Don’t give the military total freedom | Opinion
The violent skirmishes between India and China in eastern Ladakh have been disturbing. Some of the reactions from Indian leaders have also been disturbing. In a civilian democracy, where the armed forces operate under the direction of the political leadership, to announce as the prime minister and defence minister have done, that “the forces have been given complete freedom to take necessary action” is an abdication of political responsibility and opens the door to future crises in the India-China relations and in other possible conflict situations.
It is also not fair to thrust this responsibility on to the armed forces. Matters relating to war and peace are for the political leadership to decide on. Yes, once the leadership has decided that a military riposte is called for to counter a serious threat to the nation’s security, the armed forces must be given discretion in operational matters. They must act to defend our borders, but while actions at the local level and of limited scale and duration may be handled and resolved by them, any incident that goes beyond a certain threshold, with larger political and security implications, must be subject to careful assessment within the national security system and the political leadership before a military response is considered.
The possibility of escalation is not just a military matter. It could have much wider ramifications, particularly if the adversary is a nuclear weapon-state just as India is. Such serious incidents cannot just be handled at the local, on-the-spot military level. The diplomatic machinery must be activated without delay and in serious instances, such as the Doklam face-off in 2017, a summit-level intervention, even, may be necessary.
We have as many as four bilateral agreements with China on maintaining peace and tranquillity at the India-China border. These were concluded in 1993, 1996, 2005 and 2013, over a period of 20 years. These are valuable agreements with important provisions to ensure peace and tranquillity, and should not be unilaterally jettisoned or altered in an angry reaction to what happened in the Galwan Valley. They have, by and large, kept the peace at India’s borders for the past several decades. That is an important achievement which should not be minimised.
The use of arms by Indian forces when engaging with Chinese counterparts will inevitably lead to similar action by the latter. If we give the country’s security forces the discretion to use firearms in an angry encounter, a bloodbath much worse than that which took place at Galwan could ensue. The consequences of such an incident would not just be military. It would reverberate right up the domestic political and diplomatic space. India’s effort should be to ensure that China remains committed to these important agreements and see how they can be strengthened.
Even in the present case, it is not clear why the skirmishes which took place at various points were not raised to the diplomatic and higher political level. The series of incidents at multiple points and the earlier violence witnessed at the Pangong Lake area should have been a warning enough that the country was dealing with a new situation on the border. As a result of the violence in some of these encounters, we should have been aware of heightened emotions and anger among the Indian forces as also among the Chinese. The possibility of such anger leading to more violent clashes should have been anticipated and diplomatic engagement should have been intensified. It should have been raised to the level of the national security adviser and the external affairs minister. This would have also been helpful in reading Chinese calculations. If this was done, then it has not been put out in the public domain.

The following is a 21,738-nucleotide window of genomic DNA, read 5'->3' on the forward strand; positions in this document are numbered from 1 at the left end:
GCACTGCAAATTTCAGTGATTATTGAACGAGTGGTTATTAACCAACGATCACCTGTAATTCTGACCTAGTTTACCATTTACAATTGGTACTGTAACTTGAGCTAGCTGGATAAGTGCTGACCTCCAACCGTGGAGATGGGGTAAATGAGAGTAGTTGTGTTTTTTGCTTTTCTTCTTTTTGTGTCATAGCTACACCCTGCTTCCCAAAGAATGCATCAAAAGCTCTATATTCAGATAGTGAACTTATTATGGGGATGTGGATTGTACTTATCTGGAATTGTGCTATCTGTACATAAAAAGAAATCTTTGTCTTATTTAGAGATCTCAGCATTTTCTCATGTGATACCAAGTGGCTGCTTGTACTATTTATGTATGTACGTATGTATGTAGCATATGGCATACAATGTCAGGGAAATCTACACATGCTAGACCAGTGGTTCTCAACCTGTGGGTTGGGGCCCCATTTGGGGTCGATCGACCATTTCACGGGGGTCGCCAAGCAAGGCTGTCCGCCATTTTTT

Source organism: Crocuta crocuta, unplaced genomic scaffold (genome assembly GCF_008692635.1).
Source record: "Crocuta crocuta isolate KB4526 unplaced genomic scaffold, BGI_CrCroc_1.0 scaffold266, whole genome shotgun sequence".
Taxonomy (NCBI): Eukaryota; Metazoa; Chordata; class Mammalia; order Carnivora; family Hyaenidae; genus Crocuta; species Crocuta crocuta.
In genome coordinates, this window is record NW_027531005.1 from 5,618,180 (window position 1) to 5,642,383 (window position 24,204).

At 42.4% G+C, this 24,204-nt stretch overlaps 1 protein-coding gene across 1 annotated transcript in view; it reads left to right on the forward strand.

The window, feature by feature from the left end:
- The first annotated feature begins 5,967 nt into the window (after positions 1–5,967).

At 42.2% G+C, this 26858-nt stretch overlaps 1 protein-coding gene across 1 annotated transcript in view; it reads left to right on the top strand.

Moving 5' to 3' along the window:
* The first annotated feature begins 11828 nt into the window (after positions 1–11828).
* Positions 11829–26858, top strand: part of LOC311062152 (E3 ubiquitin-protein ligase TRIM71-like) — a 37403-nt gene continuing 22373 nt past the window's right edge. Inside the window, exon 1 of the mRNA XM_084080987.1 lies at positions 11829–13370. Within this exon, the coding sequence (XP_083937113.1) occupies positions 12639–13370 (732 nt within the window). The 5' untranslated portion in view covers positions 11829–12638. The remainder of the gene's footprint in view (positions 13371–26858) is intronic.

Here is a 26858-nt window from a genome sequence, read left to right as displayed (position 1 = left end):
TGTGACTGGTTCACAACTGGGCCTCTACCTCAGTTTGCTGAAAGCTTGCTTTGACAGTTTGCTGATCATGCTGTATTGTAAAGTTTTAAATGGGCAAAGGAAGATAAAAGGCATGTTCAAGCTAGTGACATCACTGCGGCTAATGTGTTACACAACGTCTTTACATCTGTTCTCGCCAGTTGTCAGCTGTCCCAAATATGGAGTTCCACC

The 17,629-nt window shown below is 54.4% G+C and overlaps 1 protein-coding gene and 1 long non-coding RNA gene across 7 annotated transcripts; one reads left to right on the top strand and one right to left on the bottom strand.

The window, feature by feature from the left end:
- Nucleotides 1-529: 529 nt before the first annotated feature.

The agreements arrived at in 1996 and 2005 committed the two sides to engage in a clarification of the Line of Actual Control (LAC). We know where LAC lies and India’s activities are confined to the area within LAC. China contests this alignment at some locations but we do not know how China perceives LAC in its entire length. Both sides have agreed that clarifying LAC is essential to assuring peace and tranquillity at the border, pending the settlement of the border question. The Galwan incident offers an opportunity for us to engage China on this agreed exercise and implement it expeditiously. China’s reaction will also demonstrate whether it is really interested in maintaining peace on the border or whether it prefers to keep it ambiguous so that it can unilaterally advance its territorial claims at points and time of its choosing. This will enable us to draw the necessary conclusions and respond accordingly.
There is no doubt that India’s relations with China have become more adversarial. The string of incidents at the border is a symptom of that, as is the mounting evidence of Chinese activism in India’s subcontinental neighbourhood. The Indian government’s response has to be a careful mix of political, diplomatic, economic and military measures. Engagement with China must continue but its terms must reflect the changed context. Now, more than ever, we need to step back and reconsider our national strategy in all its dimensions. India has left that on the shelf for far too long.